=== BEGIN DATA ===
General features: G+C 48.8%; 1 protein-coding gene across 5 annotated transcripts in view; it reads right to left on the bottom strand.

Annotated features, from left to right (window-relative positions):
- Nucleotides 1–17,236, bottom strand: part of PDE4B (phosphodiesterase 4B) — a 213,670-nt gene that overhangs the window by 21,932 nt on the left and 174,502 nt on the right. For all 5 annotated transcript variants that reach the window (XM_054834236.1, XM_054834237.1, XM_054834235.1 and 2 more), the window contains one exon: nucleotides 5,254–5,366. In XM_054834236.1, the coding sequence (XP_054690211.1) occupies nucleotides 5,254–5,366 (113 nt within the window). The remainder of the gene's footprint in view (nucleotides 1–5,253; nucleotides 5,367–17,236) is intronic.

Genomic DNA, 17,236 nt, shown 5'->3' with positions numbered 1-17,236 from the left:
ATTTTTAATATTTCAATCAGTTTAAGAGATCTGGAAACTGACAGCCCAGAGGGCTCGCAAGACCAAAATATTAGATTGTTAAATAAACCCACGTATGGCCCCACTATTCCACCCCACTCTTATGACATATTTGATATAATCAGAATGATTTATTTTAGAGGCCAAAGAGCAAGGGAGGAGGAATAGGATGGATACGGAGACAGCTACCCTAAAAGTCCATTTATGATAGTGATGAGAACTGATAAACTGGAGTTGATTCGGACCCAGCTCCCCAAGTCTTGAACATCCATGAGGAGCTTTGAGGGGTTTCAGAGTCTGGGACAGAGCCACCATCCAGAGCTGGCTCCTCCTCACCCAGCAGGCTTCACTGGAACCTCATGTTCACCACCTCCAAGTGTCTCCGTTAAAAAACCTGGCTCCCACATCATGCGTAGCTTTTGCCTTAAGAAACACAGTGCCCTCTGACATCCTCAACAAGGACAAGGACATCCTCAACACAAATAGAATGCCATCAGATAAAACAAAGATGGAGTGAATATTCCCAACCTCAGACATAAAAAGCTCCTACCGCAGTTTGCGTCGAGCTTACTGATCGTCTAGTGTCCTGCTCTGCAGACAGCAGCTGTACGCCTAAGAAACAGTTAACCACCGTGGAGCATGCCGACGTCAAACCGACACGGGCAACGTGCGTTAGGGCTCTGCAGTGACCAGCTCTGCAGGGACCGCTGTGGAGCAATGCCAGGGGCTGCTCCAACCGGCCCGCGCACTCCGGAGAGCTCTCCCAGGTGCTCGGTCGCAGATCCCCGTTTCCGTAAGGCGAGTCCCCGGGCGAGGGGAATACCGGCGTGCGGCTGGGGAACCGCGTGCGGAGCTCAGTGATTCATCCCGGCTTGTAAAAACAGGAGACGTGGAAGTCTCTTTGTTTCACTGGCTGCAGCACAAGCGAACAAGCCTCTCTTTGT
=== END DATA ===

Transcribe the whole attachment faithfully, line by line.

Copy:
General features: G+C 48.8%; 1 protein-coding gene across 5 annotated transcripts in view; it reads right to left on the bottom strand.

Annotated features, from left to right (window-relative positions):
- Nucleotides 1–17,236, bottom strand: part of PDE4B (phosphodiesterase 4B) — a 213,670-nt gene that overhangs the window by 21,932 nt on the left and 174,502 nt on the right. For all 5 annotated transcript variants that reach the window (XM_054834236.1, XM_054834237.1, XM_054834235.1 and 2 more), the window contains one exon: nucleotides 5,254–5,366. In XM_054834236.1, the coding sequence (XP_054690211.1) occupies nucleotides 5,254–5,366 (113 nt within the window). The remainder of the gene's footprint in view (nucleotides 1–5,253; nucleotides 5,367–17,236) is intronic.

Genomic DNA, 17,236 nt, shown 5'->3' with positions numbered 1-17,236 from the left:
ATTTTTAATATTTCAATCAGTTTAAGAGATCTGGAAACTGACAGCCCAGAGGGCTCGCAAGACCAAAATATTAGATTGTTAAATAAACCCACGTATGGCCCCACTATTCCACCCCACTCTTATGACATATTTGATATAATCAGAATGATTTATTTTAGAGGCCAAAGAGCAAGGGAGGAGGAATAGGATGGATACGGAGACAGCTACCCTAAAAGTCCATTTATGATAGTGATGAGAACTGATAAACTGGAGTTGATTCGGACCCAGCTCCCCAAGTCTTGAACATCCATGAGGAGCTTTGAGGGGTTTCAGAGTCTGGGACAGAGCCACCATCCAGAGCTGGCTCCTCCTCACCCAGCAGGCTTCACTGGAACCTCATGTTCACCACCTCCAAGTGTCTCCGTTAAAAAACCTGGCTCCCACATCATGCGTAGCTTTTGCCTTAAGAAACACAGTGCCCTCTGACATCCTCAACAAGGACAAGGACATCCTCAACACAAATAGAATGCCATCAGATAAAACAAAGATGGAGTGAATATTCCCAACCTCAGACATAAAAAGCTCCTACCGCAGTTTGCGTCGAGCTTACTGATCGTCTAGTGTCCTGCTCTGCAGACAGCAGCTGTACGCCTAAGAAACAGTTAACCACCGTGGAGCATGCCGACGTCAAACCGACACGGGCAACGTGCGTTAGGGCTCTGCAGTGACCAGCTCTGCAGGGACCGCTGTGGAGCAATGCCAGGGGCTGCTCCAACCGGCCCGCGCACTCCGGAGAGCTCTCCCAGGTGCTCGGTCGCAGATCCCCGTTTCCGTAAGGCGAGTCCCCGGGCGAGGGGAATACCGGCGTGCGGCTGGGGAACCGCGTGCGGAGCTCAGTGATTCATCCCGGCTTGTAAAAACAGGAGACGTGGAAGTCTCTTTGTTTCACTGGCTGCAGCACAAGCGAACAAGCCTCTCTTTGT